This study mentioned above followed up 1,532 Danish women who were taking one of these newer medicines and who had given birth. The rate of serious birth defects in children born was no different to the rate of the normal population. A research study such as this is reassuring and gives good evidence about the safety of these medicines during pregnancy. However, it does not guarantee that there is absolutely no risk. For example, this study mainly looked at the rate of serious birth defects such as neural tube defects (for example, spina bifida), facial defects, and congenital heart defects. It did not specifically look for less serious or more subtle possible problems. Further research would be welcome to confirm the safety of the newer anti-epilepsy medicines.
Doctors and patients can use Decision Aids together to help choose the best course of action to take.Compare the options for Epilepsy - Contraception / Pregnancy Issues.
Before becoming pregnant, it is best to seek advice from your doctor or epilepsy nurse. You should be seen by an epilepsy expert to discuss your treatment during your pregnancy in detail. The potential risks and benefits of adjusting your treatment, if necessary, can be discussed. If your pregnancy is planned carefully then any risk of complications may be minimised.
Most of the advice is the same as for any other woman who is planning a pregnancy. (See separate leaflet called 'Pregnancy - Planning to Become Pregnant?'. For example, advice on diet, smoking, alcohol, avoiding infection, etc.)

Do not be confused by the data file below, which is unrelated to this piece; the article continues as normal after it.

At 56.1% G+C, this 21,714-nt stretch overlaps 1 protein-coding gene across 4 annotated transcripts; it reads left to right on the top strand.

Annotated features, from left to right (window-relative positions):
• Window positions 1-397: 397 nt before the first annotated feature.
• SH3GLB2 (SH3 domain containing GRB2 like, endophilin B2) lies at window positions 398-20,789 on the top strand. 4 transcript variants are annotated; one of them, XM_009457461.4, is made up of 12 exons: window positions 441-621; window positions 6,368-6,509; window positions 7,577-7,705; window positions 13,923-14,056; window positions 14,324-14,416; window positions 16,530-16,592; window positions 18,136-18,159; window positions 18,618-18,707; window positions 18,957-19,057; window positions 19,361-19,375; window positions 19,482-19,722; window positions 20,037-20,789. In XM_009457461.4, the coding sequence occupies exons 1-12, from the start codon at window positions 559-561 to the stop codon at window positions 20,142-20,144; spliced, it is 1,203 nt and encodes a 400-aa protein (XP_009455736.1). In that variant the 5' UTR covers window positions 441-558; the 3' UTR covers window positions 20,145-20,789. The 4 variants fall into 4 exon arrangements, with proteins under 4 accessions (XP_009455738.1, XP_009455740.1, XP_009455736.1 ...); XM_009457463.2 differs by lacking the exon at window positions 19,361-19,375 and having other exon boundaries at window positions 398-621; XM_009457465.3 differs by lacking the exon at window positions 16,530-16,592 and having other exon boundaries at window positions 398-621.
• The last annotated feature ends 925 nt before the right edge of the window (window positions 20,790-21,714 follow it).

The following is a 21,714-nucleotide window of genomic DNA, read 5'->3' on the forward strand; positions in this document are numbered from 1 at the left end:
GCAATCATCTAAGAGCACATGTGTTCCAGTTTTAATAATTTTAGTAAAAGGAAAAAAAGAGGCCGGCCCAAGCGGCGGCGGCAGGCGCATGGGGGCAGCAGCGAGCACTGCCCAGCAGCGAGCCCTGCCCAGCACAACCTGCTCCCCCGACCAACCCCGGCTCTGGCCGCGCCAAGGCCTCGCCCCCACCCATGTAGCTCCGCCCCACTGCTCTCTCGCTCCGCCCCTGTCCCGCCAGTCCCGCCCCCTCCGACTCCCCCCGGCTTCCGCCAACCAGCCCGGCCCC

However, other things that may be discussed include:
Breast-feeding for most women taking anti-epilepsy medicines is generally safe. Your doctor, midwife or health visitor can advise you in more detail.
In general, the probability is low that a child born to a parent with epilepsy will also have epilepsy. However, it can partly depend on your family history, as some types of epilepsy run in families.
Therefore, genetic counselling may be an option to consider if you have, or your partner has, epilepsy and also a family history of epilepsy.
Helpline: 0800 389 1248 Web: www.epilepsyandpregnancy.co.uk/
New Anstey House, Gateway Drive, Leeds, LS19 7XY
Helpline: 0808 800 5050 Web: www.epilepsy.org.uk
Chesham Lane, Chalfont St Peter, Gerrards Cross, Bucks, SL9 0RJ
Helpline: 01494 601 400 Web: www.epilepsysociety.org.uk
48 Govan Road, Glasgow, Scotland, G51 1JL
Helpline: 0808 800 2200 Web: www.epilepsyscotland.org.uk
PO Box 4168, Cardiff, CF14 0WZ
Helpline: 0800 228 9016 Web: www.epilepsy-wales.org.uk